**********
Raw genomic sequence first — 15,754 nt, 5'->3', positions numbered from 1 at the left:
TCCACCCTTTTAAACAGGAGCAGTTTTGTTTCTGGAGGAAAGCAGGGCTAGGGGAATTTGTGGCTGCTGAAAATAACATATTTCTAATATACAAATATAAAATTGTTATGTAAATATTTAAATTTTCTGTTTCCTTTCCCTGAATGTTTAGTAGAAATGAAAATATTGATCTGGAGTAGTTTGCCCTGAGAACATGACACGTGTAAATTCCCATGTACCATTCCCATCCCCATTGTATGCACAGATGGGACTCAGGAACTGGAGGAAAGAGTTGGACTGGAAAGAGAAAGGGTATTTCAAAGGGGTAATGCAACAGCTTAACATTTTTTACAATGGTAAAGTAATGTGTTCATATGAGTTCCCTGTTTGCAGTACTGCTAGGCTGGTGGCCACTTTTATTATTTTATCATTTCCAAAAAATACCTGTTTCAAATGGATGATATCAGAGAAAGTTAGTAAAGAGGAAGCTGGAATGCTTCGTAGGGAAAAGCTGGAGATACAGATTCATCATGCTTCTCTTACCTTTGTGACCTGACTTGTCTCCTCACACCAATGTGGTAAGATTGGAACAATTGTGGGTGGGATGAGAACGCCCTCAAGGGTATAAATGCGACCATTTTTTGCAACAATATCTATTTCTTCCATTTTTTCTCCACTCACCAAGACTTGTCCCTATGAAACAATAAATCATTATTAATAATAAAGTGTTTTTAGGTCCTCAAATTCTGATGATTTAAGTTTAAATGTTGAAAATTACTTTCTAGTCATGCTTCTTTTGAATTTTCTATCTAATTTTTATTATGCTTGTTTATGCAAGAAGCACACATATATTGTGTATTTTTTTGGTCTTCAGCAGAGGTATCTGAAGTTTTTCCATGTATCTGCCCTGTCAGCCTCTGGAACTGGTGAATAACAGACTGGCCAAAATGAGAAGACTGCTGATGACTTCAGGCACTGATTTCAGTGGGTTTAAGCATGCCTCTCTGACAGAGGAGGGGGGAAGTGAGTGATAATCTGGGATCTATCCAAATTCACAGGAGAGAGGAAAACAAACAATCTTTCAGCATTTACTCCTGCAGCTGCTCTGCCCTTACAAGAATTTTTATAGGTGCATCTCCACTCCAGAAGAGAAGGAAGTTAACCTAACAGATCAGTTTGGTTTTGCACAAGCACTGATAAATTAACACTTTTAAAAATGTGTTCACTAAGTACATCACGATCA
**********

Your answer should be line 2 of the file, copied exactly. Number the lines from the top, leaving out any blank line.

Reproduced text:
TCCACCCTTTTAAACAGGAGCAGTTTTGTTTCTGGAGGAAAGCAGGGCTAGGGGAATTTGTGGCTGCTGAAAATAACATATTTCTAATATACAAATATAAAATTGTTATGTAAATATTTAAATTTTCTGTTTCCTTTCCCTGAATGTTTAGTAGAAATGAAAATATTGATCTGGAGTAGTTTGCCCTGAGAACATGACACGTGTAAATTCCCATGTACCATTCCCATCCCCATTGTATGCACAGATGGGACTCAGGAACTGGAGGAAAGAGTTGGACTGGAAAGAGAAAGGGTATTTCAAAGGGGTAATGCAACAGCTTAACATTTTTTACAATGGTAAAGTAATGTGTTCATATGAGTTCCCTGTTTGCAGTACTGCTAGGCTGGTGGCCACTTTTATTATTTTATCATTTCCAAAAAATACCTGTTTCAAATGGATGATATCAGAGAAAGTTAGTAAAGAGGAAGCTGGAATGCTTCGTAGGGAAAAGCTGGAGATACAGATTCATCATGCTTCTCTTACCTTTGTGACCTGACTTGTCTCCTCACACCAATGTGGTAAGATTGGAACAATTGTGGGTGGGATGAGAACGCCCTCAAGGGTATAAATGCGACCATTTTTTGCAACAATATCTATTTCTTCCATTTTTTCTCCACTCACCAAGACTTGTCCCTATGAAACAATAAATCATTATTAATAATAAAGTGTTTTTAGGTCCTCAAATTCTGATGATTTAAGTTTAAATGTTGAAAATTACTTTCTAGTCATGCTTCTTTTGAATTTTCTATCTAATTTTTATTATGCTTGTTTATGCAAGAAGCACACATATATTGTGTATTTTTTTGGTCTTCAGCAGAGGTATCTGAAGTTTTTCCATGTATCTGCCCTGTCAGCCTCTGGAACTGGTGAATAACAGACTGGCCAAAATGAGAAGACTGCTGATGACTTCAGGCACTGATTTCAGTGGGTTTAAGCATGCCTCTCTGACAGAGGAGGGGGGAAGTGAGTGATAATCTGGGATCTATCCAAATTCACAGGAGAGAGGAAAACAAACAATCTTTCAGCATTTACTCCTGCAGCTGCTCTGCCCTTACAAGAATTTTTATAGGTGCATCTCCACTCCAGAAGAGAAGGAAGTTAACCTAACAGATCAGTTTGGTTTTGCACAAGCACTGATAAATTAACACTTTTAAAAATGTGTTCACTAAGTACATCACGATCA